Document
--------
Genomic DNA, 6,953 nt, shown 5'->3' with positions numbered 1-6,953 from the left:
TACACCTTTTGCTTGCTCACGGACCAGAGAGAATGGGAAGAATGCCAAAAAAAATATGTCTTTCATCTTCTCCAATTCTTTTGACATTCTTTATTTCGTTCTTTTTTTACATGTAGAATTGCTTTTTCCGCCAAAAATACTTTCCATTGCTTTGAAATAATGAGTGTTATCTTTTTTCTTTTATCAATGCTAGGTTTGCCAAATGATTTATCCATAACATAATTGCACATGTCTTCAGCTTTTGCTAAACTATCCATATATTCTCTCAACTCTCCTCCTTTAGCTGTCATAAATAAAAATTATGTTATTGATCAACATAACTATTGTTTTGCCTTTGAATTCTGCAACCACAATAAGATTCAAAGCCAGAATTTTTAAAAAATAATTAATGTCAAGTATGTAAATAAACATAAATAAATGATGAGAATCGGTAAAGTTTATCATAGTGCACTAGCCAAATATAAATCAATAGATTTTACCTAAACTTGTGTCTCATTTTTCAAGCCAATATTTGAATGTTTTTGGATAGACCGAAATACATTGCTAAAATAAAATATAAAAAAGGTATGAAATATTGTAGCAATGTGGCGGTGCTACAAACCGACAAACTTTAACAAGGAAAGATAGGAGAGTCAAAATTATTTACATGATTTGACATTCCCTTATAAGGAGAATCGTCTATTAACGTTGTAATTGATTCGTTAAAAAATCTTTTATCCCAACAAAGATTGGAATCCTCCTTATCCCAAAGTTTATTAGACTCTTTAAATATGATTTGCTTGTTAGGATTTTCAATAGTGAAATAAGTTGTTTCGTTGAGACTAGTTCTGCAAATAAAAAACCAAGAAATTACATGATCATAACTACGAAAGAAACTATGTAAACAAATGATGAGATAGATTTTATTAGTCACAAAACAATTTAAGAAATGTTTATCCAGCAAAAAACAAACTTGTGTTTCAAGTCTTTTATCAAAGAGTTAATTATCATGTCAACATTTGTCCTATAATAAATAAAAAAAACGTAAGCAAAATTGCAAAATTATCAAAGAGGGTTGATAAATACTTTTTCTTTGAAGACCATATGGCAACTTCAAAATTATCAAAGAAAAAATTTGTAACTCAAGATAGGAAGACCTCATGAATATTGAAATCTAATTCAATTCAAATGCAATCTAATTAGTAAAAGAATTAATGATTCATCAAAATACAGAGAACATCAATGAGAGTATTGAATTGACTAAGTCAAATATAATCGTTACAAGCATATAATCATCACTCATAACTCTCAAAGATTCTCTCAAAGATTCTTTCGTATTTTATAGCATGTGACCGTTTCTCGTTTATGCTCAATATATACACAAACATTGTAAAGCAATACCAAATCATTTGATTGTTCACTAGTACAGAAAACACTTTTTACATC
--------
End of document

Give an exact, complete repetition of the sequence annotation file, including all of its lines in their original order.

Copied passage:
Genomic DNA, 6,953 nt, shown 5'->3' with positions numbered 1-6,953 from the left:
TACACCTTTTGCTTGCTCACGGACCAGAGAGAATGGGAAGAATGCCAAAAAAAATATGTCTTTCATCTTCTCCAATTCTTTTGACATTCTTTATTTCGTTCTTTTTTTACATGTAGAATTGCTTTTTCCGCCAAAAATACTTTCCATTGCTTTGAAATAATGAGTGTTATCTTTTTTCTTTTATCAATGCTAGGTTTGCCAAATGATTTATCCATAACATAATTGCACATGTCTTCAGCTTTTGCTAAACTATCCATATATTCTCTCAACTCTCCTCCTTTAGCTGTCATAAATAAAAATTATGTTATTGATCAACATAACTATTGTTTTGCCTTTGAATTCTGCAACCACAATAAGATTCAAAGCCAGAATTTTTAAAAAATAATTAATGTCAAGTATGTAAATAAACATAAATAAATGATGAGAATCGGTAAAGTTTATCATAGTGCACTAGCCAAATATAAATCAATAGATTTTACCTAAACTTGTGTCTCATTTTTCAAGCCAATATTTGAATGTTTTTGGATAGACCGAAATACATTGCTAAAATAAAATATAAAAAAGGTATGAAATATTGTAGCAATGTGGCGGTGCTACAAACCGACAAACTTTAACAAGGAAAGATAGGAGAGTCAAAATTATTTACATGATTTGACATTCCCTTATAAGGAGAATCGTCTATTAACGTTGTAATTGATTCGTTAAAAAATCTTTTATCCCAACAAAGATTGGAATCCTCCTTATCCCAAAGTTTATTAGACTCTTTAAATATGATTTGCTTGTTAGGATTTTCAATAGTGAAATAAGTTGTTTCGTTGAGACTAGTTCTGCAAATAAAAAACCAAGAAATTACATGATCATAACTACGAAAGAAACTATGTAAACAAATGATGAGATAGATTTTATTAGTCACAAAACAATTTAAGAAATGTTTATCCAGCAAAAAACAAACTTGTGTTTCAAGTCTTTTATCAAAGAGTTAATTATCATGTCAACATTTGTCCTATAATAAATAAAAAAAACGTAAGCAAAATTGCAAAATTATCAAAGAGGGTTGATAAATACTTTTTCTTTGAAGACCATATGGCAACTTCAAAATTATCAAAGAAAAAATTTGTAACTCAAGATAGGAAGACCTCATGAATATTGAAATCTAATTCAATTCAAATGCAATCTAATTAGTAAAAGAATTAATGATTCATCAAAATACAGAGAACATCAATGAGAGTATTGAATTGACTAAGTCAAATATAATCGTTACAAGCATATAATCATCACTCATAACTCTCAAAGATTCTCTCAAAGATTCTTTCGTATTTTATAGCATGTGACCGTTTCTCGTTTATGCTCAATATATACACAAACATTGTAAAGCAATACCAAATCATTTGATTGTTCACTAGTACAGAAAACACTTTTTACATC